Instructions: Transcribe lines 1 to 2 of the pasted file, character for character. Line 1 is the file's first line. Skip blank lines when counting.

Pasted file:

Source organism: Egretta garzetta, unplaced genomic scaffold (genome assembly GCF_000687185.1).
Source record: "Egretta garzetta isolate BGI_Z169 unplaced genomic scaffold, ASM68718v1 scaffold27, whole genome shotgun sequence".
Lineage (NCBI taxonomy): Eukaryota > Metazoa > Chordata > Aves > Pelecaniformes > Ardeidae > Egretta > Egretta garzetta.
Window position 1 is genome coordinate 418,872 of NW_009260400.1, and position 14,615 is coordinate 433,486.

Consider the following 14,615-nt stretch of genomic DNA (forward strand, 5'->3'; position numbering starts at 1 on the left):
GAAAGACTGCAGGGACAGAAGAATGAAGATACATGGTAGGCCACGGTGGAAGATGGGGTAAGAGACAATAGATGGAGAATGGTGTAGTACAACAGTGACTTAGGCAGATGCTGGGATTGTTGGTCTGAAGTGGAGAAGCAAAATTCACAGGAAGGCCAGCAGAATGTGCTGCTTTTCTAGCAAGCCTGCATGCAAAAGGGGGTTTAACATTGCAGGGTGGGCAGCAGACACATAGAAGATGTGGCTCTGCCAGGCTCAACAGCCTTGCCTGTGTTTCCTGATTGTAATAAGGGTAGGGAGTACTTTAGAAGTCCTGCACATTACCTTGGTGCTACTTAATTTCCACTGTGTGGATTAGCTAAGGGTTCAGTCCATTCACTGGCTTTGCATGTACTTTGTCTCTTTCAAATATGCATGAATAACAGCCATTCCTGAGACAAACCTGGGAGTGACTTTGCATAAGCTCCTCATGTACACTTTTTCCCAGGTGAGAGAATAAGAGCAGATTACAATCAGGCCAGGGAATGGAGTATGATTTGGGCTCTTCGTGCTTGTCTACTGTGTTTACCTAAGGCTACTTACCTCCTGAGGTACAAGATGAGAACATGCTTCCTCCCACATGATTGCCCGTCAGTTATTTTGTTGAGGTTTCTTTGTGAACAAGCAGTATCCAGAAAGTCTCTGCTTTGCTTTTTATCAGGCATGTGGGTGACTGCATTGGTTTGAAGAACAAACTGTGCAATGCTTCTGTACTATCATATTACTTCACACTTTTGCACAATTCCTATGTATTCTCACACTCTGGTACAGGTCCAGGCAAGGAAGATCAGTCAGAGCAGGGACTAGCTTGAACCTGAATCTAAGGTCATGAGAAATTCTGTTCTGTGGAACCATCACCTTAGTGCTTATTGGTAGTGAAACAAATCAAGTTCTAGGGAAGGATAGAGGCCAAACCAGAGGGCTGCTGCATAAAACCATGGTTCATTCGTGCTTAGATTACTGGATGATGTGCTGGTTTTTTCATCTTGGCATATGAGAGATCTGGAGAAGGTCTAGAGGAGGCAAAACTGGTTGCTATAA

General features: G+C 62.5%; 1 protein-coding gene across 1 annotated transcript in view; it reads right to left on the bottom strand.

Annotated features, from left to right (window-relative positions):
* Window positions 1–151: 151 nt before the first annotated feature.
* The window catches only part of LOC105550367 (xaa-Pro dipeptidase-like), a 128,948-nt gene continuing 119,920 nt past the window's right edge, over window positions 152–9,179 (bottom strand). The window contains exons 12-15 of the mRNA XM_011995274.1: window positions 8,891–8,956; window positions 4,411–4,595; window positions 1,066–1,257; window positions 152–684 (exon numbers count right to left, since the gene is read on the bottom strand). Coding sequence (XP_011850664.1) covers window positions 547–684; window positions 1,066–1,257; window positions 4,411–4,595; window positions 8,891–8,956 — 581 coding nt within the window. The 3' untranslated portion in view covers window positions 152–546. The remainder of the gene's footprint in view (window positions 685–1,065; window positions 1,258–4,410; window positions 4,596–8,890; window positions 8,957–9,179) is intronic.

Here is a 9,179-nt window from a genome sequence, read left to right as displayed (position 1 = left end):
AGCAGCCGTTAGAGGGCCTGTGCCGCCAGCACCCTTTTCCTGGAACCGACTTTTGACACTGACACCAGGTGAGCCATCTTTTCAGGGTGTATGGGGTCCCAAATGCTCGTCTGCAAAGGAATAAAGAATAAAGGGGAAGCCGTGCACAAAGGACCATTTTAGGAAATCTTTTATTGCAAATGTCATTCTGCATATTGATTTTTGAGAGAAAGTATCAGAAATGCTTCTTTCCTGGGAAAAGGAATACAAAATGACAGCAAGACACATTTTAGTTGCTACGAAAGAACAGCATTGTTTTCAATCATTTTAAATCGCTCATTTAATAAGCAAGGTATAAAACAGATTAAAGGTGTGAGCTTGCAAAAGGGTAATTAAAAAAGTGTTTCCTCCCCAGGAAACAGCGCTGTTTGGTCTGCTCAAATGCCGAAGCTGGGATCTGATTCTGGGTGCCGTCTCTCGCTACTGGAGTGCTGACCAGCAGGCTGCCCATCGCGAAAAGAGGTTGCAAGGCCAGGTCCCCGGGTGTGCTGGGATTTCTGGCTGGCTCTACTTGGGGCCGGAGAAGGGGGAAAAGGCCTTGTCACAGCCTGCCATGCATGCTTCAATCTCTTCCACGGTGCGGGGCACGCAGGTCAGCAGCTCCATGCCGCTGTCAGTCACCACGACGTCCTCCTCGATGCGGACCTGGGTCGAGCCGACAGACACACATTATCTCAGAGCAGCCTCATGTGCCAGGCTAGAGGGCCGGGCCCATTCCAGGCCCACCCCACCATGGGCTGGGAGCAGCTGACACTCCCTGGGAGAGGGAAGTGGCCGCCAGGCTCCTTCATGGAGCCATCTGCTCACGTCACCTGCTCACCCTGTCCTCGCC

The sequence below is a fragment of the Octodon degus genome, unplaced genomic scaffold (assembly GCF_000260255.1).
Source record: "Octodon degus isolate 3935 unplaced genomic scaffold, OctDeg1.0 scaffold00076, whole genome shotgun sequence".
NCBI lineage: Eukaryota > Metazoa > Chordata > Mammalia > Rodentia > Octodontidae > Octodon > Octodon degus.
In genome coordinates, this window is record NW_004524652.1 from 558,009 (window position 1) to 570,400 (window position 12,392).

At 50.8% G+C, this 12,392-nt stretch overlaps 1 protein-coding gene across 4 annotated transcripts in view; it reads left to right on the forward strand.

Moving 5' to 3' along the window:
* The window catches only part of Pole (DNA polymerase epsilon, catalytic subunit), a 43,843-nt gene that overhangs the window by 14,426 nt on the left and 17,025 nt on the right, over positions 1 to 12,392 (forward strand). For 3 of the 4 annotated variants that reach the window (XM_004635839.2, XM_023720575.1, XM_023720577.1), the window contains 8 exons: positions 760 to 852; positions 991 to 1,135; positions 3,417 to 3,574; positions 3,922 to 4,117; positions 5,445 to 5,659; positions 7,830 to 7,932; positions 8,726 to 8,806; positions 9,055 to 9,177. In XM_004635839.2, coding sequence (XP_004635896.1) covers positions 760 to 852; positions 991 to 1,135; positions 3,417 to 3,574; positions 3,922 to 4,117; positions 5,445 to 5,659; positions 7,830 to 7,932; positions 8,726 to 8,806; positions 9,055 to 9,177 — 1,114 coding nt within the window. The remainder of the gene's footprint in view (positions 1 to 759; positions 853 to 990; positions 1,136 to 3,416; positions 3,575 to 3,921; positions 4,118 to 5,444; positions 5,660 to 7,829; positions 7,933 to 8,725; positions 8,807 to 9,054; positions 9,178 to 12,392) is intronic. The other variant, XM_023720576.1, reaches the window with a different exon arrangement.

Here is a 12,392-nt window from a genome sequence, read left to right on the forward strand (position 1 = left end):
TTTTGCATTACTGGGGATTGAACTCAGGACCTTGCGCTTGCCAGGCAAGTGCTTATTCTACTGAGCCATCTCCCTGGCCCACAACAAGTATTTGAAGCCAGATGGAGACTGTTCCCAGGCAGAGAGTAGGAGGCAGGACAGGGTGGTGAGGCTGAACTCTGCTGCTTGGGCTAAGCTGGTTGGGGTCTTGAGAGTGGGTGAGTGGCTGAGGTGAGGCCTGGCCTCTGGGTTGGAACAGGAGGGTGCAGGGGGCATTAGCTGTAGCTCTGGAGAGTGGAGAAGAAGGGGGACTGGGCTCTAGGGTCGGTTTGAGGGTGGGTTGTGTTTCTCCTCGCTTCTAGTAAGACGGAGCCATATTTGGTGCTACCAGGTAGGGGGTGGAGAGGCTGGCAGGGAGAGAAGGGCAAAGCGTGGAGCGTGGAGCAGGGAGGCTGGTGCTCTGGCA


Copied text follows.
Source organism: Egretta garzetta, unplaced genomic scaffold (genome assembly GCF_000687185.1).
Source record: "Egretta garzetta isolate BGI_Z169 unplaced genomic scaffold, ASM68718v1 scaffold27, whole genome shotgun sequence".